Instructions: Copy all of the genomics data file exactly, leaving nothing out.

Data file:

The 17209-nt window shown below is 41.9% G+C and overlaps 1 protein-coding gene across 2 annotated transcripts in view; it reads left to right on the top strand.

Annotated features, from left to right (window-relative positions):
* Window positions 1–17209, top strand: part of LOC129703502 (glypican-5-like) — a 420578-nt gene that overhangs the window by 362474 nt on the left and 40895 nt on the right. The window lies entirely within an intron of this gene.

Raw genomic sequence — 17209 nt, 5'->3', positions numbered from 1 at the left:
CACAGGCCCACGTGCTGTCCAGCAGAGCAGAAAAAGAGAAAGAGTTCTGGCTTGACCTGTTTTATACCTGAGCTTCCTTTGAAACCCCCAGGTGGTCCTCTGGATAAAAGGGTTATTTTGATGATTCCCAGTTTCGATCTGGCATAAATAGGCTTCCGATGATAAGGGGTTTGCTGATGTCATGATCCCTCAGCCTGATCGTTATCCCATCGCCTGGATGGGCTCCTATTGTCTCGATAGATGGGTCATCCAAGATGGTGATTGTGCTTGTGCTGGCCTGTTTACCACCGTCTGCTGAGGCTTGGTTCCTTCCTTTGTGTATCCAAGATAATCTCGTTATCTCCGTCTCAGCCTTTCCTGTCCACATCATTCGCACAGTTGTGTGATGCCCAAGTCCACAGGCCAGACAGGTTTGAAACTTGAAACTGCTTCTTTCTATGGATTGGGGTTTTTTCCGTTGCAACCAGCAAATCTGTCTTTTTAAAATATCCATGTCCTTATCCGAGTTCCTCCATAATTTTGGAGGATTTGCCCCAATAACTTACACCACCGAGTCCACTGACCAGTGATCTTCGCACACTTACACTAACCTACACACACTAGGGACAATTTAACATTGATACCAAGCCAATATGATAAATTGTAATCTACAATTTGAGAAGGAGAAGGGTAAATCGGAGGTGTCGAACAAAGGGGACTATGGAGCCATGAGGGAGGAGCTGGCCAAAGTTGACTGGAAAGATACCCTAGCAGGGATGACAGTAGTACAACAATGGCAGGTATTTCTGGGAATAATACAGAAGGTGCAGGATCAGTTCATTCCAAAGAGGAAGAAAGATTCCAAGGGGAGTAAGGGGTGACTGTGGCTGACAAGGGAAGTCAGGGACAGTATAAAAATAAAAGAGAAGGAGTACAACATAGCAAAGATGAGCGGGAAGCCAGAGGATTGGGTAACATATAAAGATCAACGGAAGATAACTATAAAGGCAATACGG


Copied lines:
The 17209-nt window shown below is 41.9% G+C and overlaps 1 protein-coding gene across 2 annotated transcripts in view; it reads left to right on the top strand.

Annotated features, from left to right (window-relative positions):
* Window positions 1–17209, top strand: part of LOC129703502 (glypican-5-like) — a 420578-nt gene that overhangs the window by 362474 nt on the left and 40895 nt on the right. The window lies entirely within an intron of this gene.

Raw genomic sequence — 17209 nt, 5'->3', positions numbered from 1 at the left:
CACAGGCCCACGTGCTGTCCAGCAGAGCAGAAAAAGAGAAAGAGTTCTGGCTTGACCTGTTTTATACCTGAGCTTCCTTTGAAACCCCCAGGTGGTCCTCTGGATAAAAGGGTTATTTTGATGATTCCCAGTTTCGATCTGGCATAAATAGGCTTCCGATGATAAGGGGTTTGCTGATGTCATGATCCCTCAGCCTGATCGTTATCCCATCGCCTGGATGGGCTCCTATTGTCTCGATAGATGGGTCATCCAAGATGGTGATTGTGCTTGTGCTGGCCTGTTTACCACCGTCTGCTGAGGCTTGGTTCCTTCCTTTGTGTATCCAAGATAATCTCGTTATCTCCGTCTCAGCCTTTCCTGTCCACATCATTCGCACAGTTGTGTGATGCCCAAGTCCACAGGCCAGACAGGTTTGAAACTTGAAACTGCTTCTTTCTATGGATTGGGGTTTTTTCCGTTGCAACCAGCAAATCTGTCTTTTTAAAATATCCATGTCCTTATCCGAGTTCCTCCATAATTTTGGAGGATTTGCCCCAATAACTTACACCACCGAGTCCACTGACCAGTGATCTTCGCACACTTACACTAACCTACACACACTAGGGACAATTTAACATTGATACCAAGCCAATATGATAAATTGTAATCTACAATTTGAGAAGGAGAAGGGTAAATCGGAGGTGTCGAACAAAGGGGACTATGGAGCCATGAGGGAGGAGCTGGCCAAAGTTGACTGGAAAGATACCCTAGCAGGGATGACAGTAGTACAACAATGGCAGGTATTTCTGGGAATAATACAGAAGGTGCAGGATCAGTTCATTCCAAAGAGGAAGAAAGATTCCAAGGGGAGTAAGGGGTGACTGTGGCTGACAAGGGAAGTCAGGGACAGTATAAAAATAAAAGAGAAGGAGTACAACATAGCAAAGATGAGCGGGAAGCCAGAGGATTGGGTAACATATAAAGATCAACGGAAGATAACTATAAAGGCAATACGG